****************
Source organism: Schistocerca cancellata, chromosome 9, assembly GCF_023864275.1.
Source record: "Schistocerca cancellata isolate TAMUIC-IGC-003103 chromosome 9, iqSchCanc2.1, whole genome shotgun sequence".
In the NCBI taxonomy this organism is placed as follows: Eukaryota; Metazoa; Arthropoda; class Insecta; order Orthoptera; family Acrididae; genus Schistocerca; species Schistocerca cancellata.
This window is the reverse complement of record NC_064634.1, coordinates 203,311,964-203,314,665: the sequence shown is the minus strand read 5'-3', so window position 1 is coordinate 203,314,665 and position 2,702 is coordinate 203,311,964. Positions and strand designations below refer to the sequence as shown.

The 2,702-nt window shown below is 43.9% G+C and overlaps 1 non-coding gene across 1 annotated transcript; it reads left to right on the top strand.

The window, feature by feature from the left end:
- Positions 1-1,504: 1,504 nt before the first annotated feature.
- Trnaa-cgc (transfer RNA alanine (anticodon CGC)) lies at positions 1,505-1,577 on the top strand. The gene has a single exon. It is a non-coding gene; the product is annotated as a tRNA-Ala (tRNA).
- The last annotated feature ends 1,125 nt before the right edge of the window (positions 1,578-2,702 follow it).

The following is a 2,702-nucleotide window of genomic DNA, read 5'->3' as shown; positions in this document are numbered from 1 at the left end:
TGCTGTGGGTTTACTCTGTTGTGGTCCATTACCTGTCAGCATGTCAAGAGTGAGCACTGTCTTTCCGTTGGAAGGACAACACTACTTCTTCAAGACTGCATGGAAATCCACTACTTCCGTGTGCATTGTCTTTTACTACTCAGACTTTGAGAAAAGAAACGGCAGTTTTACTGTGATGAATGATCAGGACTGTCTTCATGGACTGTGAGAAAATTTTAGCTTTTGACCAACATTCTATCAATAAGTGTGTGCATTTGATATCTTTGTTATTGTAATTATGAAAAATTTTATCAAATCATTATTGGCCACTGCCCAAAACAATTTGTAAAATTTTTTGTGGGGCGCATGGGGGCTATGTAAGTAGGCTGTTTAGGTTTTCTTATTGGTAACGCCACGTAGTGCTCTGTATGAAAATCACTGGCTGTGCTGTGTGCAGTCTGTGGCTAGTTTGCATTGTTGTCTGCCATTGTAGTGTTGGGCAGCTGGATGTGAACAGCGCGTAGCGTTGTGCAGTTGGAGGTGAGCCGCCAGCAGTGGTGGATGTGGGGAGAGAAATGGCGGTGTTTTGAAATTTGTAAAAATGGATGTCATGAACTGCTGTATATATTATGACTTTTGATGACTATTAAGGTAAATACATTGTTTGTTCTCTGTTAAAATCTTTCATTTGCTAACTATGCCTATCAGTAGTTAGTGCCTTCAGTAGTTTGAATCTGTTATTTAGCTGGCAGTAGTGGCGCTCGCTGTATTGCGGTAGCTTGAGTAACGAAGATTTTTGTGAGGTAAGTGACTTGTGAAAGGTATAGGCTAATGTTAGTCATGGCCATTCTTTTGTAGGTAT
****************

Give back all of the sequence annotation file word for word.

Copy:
Source organism: Schistocerca cancellata, chromosome 9, assembly GCF_023864275.1.
Source record: "Schistocerca cancellata isolate TAMUIC-IGC-003103 chromosome 9, iqSchCanc2.1, whole genome shotgun sequence".
In the NCBI taxonomy this organism is placed as follows: Eukaryota; Metazoa; Arthropoda; class Insecta; order Orthoptera; family Acrididae; genus Schistocerca; species Schistocerca cancellata.
This window is the reverse complement of record NC_064634.1, coordinates 203,311,964-203,314,665: the sequence shown is the minus strand read 5'-3', so window position 1 is coordinate 203,314,665 and position 2,702 is coordinate 203,311,964. Positions and strand designations below refer to the sequence as shown.

The 2,702-nt window shown below is 43.9% G+C and overlaps 1 non-coding gene across 1 annotated transcript; it reads left to right on the top strand.

The window, feature by feature from the left end:
- Positions 1-1,504: 1,504 nt before the first annotated feature.
- Trnaa-cgc (transfer RNA alanine (anticodon CGC)) lies at positions 1,505-1,577 on the top strand. The gene has a single exon. It is a non-coding gene; the product is annotated as a tRNA-Ala (tRNA).
- The last annotated feature ends 1,125 nt before the right edge of the window (positions 1,578-2,702 follow it).

The following is a 2,702-nucleotide window of genomic DNA, read 5'->3' as shown; positions in this document are numbered from 1 at the left end:
TGCTGTGGGTTTACTCTGTTGTGGTCCATTACCTGTCAGCATGTCAAGAGTGAGCACTGTCTTTCCGTTGGAAGGACAACACTACTTCTTCAAGACTGCATGGAAATCCACTACTTCCGTGTGCATTGTCTTTTACTACTCAGACTTTGAGAAAAGAAACGGCAGTTTTACTGTGATGAATGATCAGGACTGTCTTCATGGACTGTGAGAAAATTTTAGCTTTTGACCAACATTCTATCAATAAGTGTGTGCATTTGATATCTTTGTTATTGTAATTATGAAAAATTTTATCAAATCATTATTGGCCACTGCCCAAAACAATTTGTAAAATTTTTTGTGGGGCGCATGGGGGCTATGTAAGTAGGCTGTTTAGGTTTTCTTATTGGTAACGCCACGTAGTGCTCTGTATGAAAATCACTGGCTGTGCTGTGTGCAGTCTGTGGCTAGTTTGCATTGTTGTCTGCCATTGTAGTGTTGGGCAGCTGGATGTGAACAGCGCGTAGCGTTGTGCAGTTGGAGGTGAGCCGCCAGCAGTGGTGGATGTGGGGAGAGAAATGGCGGTGTTTTGAAATTTGTAAAAATGGATGTCATGAACTGCTGTATATATTATGACTTTTGATGACTATTAAGGTAAATACATTGTTTGTTCTCTGTTAAAATCTTTCATTTGCTAACTATGCCTATCAGTAGTTAGTGCCTTCAGTAGTTTGAATCTGTTATTTAGCTGGCAGTAGTGGCGCTCGCTGTATTGCGGTAGCTTGAGTAACGAAGATTTTTGTGAGGTAAGTGACTTGTGAAAGGTATAGGCTAATGTTAGTCATGGCCATTCTTTTGTAGGTAT